Monday, August 29, 2011

The Intel Museum

This week's lessons on computer hardware development can be difficult to grasp without looking at some of this material with your eyeballs.

Intel has a free museum at their headquarters in Santa Clara, California. It's just a half hour from my office, so my son and I rode our bikes there for a field trip during our lessons on early computer technology and semiconductors.

At the Intel Museum, you can see Intel's semiconductor memory chips next to some core memory (an early type of computer memory that used wire windings around tiny iron donuts to store information). You can touch a big blob of purified silicon crystal and silicon wafers from which modern semiconductor integrated circuits are manufactured. Interactive exhibits describe the process of designing and manufacturing computer chips in details.

If you live in or near Silicon Valley, it's worth the trip. Parking is free -- just follow the signs for visitor / museum parking. Intel is served by VTA 60 (the bus that runs between the Winchester Transit Center in Campbell to Great America) and the free Mission Shuttle from Lawrence Caltrain. Intel HQ is also a very easy ride from the San Tomas Aquino bike trail, with bike racks available left of the museum entrance and on the ground level of the employee parking garage.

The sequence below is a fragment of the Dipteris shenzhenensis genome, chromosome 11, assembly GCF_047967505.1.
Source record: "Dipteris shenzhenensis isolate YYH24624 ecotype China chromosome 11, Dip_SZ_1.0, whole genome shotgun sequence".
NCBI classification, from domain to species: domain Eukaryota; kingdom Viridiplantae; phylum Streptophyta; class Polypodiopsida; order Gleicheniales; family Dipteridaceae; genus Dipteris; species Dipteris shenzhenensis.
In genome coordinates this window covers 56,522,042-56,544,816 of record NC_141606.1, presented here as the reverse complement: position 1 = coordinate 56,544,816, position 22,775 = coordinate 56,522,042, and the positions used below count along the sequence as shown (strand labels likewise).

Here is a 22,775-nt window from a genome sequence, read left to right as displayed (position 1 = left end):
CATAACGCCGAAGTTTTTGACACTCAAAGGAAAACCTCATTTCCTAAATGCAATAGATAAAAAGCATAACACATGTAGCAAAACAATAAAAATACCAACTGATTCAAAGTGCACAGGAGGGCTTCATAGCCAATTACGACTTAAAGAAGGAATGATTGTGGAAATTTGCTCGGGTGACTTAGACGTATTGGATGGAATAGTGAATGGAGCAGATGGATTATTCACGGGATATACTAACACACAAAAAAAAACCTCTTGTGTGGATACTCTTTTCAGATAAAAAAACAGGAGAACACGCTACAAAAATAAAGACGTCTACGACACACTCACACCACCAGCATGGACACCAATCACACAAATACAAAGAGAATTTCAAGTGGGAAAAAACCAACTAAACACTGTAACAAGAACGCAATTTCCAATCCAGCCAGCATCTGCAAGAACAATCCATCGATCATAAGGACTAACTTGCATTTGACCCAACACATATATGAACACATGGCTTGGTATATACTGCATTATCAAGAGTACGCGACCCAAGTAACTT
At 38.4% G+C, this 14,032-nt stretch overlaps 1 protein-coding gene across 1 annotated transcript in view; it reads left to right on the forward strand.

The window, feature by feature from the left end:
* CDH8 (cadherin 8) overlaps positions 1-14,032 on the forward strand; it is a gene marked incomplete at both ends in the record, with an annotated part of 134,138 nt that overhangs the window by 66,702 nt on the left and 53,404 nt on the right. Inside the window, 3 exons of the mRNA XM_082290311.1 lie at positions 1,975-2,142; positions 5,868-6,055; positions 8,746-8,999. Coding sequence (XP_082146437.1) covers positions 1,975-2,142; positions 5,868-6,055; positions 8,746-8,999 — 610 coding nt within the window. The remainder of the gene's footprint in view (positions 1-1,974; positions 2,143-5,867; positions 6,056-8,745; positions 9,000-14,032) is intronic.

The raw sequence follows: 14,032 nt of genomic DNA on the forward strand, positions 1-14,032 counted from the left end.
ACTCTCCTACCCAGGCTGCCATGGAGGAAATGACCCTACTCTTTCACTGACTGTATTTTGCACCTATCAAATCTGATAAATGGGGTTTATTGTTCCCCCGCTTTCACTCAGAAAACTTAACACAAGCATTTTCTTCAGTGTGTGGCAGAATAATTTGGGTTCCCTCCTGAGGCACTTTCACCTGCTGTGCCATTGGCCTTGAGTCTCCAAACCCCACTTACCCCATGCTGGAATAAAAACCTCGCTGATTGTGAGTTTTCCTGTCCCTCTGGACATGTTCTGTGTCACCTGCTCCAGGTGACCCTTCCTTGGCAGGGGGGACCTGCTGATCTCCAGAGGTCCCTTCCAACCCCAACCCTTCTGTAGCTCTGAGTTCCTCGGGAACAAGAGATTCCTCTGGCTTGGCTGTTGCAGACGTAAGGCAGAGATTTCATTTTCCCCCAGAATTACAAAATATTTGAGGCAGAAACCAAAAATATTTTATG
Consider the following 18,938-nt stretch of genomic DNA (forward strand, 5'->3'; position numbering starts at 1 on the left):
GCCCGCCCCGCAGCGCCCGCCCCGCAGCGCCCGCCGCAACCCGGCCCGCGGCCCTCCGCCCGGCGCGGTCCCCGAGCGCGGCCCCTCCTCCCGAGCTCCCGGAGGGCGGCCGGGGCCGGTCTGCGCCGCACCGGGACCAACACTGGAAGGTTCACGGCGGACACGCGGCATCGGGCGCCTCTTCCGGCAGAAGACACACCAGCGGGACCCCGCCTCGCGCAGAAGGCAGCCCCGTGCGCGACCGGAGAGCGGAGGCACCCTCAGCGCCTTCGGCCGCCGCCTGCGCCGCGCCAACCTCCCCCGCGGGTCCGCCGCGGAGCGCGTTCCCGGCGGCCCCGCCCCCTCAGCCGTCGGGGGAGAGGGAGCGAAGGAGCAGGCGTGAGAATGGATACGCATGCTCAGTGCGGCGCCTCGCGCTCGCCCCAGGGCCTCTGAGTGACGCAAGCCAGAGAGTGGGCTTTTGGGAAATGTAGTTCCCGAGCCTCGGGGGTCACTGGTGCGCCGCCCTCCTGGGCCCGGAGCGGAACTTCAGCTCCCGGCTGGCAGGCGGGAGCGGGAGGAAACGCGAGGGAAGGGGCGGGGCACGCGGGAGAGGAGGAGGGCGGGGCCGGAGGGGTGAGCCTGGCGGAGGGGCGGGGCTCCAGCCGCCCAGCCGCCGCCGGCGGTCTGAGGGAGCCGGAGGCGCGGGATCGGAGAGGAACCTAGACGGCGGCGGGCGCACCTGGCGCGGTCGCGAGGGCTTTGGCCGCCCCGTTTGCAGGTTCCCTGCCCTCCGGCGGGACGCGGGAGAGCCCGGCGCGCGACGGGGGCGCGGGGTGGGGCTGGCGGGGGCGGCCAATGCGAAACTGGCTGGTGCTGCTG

The guided tours are geared for grade school level children, so teens should do the self guided tour. Give yourselves about an hour. I had my son write a trip report. He's a visual learner, so the biggest benefit for him was seeing this old and new technology first hand.

Intel also has a nice resource covering much of this material in their online Journey Inside computer education curriculum. Use this to supplement your student's computer education with lessons computer history, the parts of a computer, circuits and switches, semiconductors, digital information, microprocessors, the Internet, and technology's impact on society.

In addition to Intel's museum in Santa Clara, we have a Computer History Museum and the Tech Museum of Innovation in Silicon Valley.

Finally, for those outside of Silicon Valley, see if there's a technology museum near you.

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